Why Indian Unicorn OYO's Buying Back Shares has Set an Unprecedented Trend of Start-up Founders Looking to Retain Control
Ritesh Agarwal, founder and CEO of OYO Rooms, has announced the buyback of his shares from investors Lightspeed Venture Partners and Sequoia Capital
The start-up ecosystem is witnessing a trend of founders taking steps to bolster their control in the company. Adding to this trend, Ritesh Agarwal, founder and CEO of OYO, has announced the buyback of his shares from investors Lightspeed Venture Partners and Sequoia Capital. This move will increase his stake in the company to 30 per cent, a major jump from the initial 10 per cent control Agarwal had in his hands.
The Competition Commission of India or CCI has given the approval for the same and also demanded the infusion of $500 million into the company. Agarwal will be financing the buyback from Japanese banks Nomura and Mizuho Bank using debt.
With this deal OYO will pocket Lightspeed Venture Partners’ 13.4 per cent stake worth $1 billion and 10.24 per cent stake of Sequoia Capital valued at $500 million.
Learning from What Flipkart’s Fate
Start-up entrepreneurs have gradually been realizing the need to retain control in their company. Flipkart is a reigning example of what happens when founders lose control. A 77 per cent stake by Walmart costed the Bansals the company they had built with their own sweat and toil. Cab aggregator Ola’s co-founder and CEO, Bhavish Aggarwal turned down a staggering $1.1 billion from star investor Softbank to retain greater control and stake in the company. The infusion would have costed Agarwal giving away 40 per cent stake in the company.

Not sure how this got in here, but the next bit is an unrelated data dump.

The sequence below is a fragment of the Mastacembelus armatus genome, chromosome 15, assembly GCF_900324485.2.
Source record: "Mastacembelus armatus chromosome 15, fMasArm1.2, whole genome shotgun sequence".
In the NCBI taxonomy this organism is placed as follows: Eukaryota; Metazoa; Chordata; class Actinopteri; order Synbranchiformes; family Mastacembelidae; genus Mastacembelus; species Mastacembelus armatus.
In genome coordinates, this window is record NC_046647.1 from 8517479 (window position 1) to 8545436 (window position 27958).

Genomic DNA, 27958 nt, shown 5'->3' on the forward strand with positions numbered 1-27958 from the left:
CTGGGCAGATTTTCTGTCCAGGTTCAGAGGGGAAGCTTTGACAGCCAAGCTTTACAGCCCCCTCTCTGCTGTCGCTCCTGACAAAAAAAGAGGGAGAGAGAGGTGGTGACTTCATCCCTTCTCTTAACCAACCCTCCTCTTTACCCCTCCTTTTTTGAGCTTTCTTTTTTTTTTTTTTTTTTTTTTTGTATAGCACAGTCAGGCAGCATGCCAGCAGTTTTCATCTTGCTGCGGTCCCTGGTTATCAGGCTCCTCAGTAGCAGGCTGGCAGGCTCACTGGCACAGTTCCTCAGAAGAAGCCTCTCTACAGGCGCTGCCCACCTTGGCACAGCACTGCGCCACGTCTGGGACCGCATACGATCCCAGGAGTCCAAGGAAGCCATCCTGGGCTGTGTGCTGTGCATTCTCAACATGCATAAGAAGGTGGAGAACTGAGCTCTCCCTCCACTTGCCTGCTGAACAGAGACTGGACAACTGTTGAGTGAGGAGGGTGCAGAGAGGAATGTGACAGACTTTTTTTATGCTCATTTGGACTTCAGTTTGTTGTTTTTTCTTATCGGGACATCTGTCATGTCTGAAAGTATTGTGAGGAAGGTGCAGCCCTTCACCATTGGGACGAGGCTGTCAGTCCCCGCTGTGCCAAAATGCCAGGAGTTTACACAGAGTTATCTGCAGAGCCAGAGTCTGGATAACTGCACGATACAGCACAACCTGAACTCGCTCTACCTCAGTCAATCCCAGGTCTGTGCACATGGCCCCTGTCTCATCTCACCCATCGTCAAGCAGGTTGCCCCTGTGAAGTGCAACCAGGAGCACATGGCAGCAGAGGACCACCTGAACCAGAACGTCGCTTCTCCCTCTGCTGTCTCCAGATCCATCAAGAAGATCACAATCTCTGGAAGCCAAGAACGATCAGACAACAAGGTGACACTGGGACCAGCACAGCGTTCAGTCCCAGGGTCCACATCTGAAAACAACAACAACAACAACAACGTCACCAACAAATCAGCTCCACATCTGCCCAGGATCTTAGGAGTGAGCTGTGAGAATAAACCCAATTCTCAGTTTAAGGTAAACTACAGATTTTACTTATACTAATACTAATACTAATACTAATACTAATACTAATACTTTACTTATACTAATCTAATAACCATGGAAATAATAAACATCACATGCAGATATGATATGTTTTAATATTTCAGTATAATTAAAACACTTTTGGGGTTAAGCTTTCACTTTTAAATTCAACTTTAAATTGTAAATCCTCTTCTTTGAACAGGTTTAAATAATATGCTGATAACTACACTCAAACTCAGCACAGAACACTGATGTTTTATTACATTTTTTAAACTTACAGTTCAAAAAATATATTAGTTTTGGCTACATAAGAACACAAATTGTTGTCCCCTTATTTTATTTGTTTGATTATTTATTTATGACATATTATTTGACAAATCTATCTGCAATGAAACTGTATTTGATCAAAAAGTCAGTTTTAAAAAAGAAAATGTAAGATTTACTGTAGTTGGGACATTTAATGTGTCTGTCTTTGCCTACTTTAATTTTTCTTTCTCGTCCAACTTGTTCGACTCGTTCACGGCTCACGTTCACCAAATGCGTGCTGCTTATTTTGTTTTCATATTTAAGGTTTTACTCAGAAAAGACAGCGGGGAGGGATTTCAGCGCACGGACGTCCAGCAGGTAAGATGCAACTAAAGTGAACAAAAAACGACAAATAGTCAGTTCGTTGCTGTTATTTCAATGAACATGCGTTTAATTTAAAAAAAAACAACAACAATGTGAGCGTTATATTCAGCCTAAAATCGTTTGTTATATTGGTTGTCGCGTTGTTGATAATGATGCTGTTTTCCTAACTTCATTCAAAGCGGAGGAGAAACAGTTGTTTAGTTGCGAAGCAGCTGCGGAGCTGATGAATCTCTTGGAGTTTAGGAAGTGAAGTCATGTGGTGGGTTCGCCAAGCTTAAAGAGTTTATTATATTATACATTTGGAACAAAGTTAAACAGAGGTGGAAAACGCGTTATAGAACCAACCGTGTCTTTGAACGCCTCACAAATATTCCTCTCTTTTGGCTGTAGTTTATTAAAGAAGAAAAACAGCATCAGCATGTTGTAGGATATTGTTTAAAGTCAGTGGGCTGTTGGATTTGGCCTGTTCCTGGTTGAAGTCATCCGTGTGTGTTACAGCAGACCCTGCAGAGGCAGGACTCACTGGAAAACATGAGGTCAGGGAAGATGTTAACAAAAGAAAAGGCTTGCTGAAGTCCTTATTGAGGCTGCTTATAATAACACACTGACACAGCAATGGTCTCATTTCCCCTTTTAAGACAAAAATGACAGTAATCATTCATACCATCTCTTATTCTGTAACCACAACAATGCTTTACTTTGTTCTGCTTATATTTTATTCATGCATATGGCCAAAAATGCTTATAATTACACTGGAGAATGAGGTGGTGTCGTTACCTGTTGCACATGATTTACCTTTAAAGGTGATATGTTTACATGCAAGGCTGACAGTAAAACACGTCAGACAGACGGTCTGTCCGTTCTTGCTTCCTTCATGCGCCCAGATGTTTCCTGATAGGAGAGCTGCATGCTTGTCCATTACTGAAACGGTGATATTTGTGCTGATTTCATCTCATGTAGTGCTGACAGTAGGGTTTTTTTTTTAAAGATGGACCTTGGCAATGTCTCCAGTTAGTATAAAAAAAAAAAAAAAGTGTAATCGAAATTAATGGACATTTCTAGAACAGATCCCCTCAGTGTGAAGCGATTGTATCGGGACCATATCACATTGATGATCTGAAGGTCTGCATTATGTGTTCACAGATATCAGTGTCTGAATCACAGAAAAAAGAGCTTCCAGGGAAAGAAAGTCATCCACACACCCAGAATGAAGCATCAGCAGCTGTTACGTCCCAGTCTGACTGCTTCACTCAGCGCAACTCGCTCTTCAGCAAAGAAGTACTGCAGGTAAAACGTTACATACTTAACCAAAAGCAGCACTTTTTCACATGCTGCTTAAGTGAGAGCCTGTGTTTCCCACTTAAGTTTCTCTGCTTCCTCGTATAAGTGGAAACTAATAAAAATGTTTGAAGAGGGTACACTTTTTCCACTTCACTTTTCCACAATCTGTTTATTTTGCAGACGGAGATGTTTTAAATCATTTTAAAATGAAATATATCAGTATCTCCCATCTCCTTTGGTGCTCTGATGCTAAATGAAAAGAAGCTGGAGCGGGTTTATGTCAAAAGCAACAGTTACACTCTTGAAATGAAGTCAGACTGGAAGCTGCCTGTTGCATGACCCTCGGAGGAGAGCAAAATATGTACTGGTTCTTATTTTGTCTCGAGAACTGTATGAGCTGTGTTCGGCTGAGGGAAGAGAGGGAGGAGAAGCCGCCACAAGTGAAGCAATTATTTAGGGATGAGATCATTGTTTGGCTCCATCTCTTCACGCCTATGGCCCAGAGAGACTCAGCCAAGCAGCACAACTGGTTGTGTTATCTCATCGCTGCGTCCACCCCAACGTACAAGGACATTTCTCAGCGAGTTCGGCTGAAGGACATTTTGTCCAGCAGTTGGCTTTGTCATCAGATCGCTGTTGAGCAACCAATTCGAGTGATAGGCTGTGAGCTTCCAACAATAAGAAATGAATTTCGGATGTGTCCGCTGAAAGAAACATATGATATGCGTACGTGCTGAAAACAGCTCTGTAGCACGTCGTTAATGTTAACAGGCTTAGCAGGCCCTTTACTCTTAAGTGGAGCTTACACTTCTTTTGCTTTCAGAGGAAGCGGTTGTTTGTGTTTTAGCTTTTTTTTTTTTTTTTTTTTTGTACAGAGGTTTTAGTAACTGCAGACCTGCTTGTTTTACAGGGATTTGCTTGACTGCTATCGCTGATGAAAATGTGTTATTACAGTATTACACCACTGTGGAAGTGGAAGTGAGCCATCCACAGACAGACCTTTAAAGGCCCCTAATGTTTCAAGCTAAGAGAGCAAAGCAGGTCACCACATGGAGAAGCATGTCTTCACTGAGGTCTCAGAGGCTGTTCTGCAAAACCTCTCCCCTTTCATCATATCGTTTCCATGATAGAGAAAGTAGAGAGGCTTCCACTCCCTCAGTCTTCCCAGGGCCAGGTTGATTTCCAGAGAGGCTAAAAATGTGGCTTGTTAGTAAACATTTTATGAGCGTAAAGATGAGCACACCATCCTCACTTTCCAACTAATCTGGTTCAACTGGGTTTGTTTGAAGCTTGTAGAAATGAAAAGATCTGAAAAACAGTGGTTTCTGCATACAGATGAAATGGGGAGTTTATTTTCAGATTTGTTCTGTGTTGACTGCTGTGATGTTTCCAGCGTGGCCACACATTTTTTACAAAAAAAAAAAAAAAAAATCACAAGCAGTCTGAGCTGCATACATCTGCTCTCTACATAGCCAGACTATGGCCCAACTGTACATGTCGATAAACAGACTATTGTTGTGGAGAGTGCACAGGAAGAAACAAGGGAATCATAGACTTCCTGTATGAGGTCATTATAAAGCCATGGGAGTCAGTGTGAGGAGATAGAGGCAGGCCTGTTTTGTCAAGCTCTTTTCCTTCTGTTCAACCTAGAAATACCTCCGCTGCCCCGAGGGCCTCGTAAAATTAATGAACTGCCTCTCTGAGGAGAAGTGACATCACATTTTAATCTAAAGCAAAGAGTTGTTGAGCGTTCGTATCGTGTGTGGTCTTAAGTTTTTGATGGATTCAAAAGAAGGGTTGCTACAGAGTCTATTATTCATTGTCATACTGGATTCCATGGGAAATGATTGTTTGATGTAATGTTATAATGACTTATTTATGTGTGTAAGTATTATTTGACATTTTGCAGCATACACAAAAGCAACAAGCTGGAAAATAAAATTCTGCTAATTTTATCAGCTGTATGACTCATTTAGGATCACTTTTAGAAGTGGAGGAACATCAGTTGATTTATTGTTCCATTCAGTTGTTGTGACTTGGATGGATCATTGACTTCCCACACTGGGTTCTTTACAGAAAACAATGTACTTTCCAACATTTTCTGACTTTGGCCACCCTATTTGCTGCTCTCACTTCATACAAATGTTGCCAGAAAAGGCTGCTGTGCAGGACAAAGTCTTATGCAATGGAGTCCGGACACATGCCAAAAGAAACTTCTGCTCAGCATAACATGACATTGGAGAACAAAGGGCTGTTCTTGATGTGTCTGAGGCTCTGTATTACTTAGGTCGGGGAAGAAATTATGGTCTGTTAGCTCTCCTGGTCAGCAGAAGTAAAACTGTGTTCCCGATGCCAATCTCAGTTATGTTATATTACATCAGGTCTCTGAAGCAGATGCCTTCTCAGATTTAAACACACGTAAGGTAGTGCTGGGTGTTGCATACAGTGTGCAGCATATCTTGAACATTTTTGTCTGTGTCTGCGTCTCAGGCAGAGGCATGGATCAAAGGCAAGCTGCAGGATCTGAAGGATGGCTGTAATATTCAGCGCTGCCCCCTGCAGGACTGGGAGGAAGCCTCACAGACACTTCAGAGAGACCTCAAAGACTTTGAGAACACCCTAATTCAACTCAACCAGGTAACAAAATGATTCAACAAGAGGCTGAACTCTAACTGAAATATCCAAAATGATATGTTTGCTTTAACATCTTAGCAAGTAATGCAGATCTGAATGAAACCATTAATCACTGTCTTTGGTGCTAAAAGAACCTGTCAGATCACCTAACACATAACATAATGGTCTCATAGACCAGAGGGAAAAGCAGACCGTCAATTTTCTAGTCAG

Amit Rathi, Managing Director of Unitus Capital, says that every entrepreneur wants to retain greater control in the company.
“This move is important for wealth creation and also because entrepreneurs want to ensure that they are kept at the helm of the company’s affairs.” He further said that having a minority stake in the company risks them of being kicked out.
Rathi also added that if investors have faith in the way an entrepreneur is running the operations, then the latter don’t have to worry about their stake.
While Bhavish Aggarwal and Ritesh Agarwal taking steps to ensure that entrepreneur’s control is not diluted in the company, the trend will see an upsurge in the coming times.OYO has been on an expansion spree but it is yet to prove that its business model is profitable.
Some Raging Fires
This news has come at a time when OYO is battling the raging fires. Just last week, a first information report (FIR) was filed against Agarwal by Natarajan VRS, a Bengaluru-based hotelier accusing the OYO founder of unfair business practices. Soon after, there were reports that Bruhat Bangalore Hotels Association has had also written to the police commissioner in Bengaluru to conduct a probe against the company. OYO and hoteliers are yet to make peace on the conflict.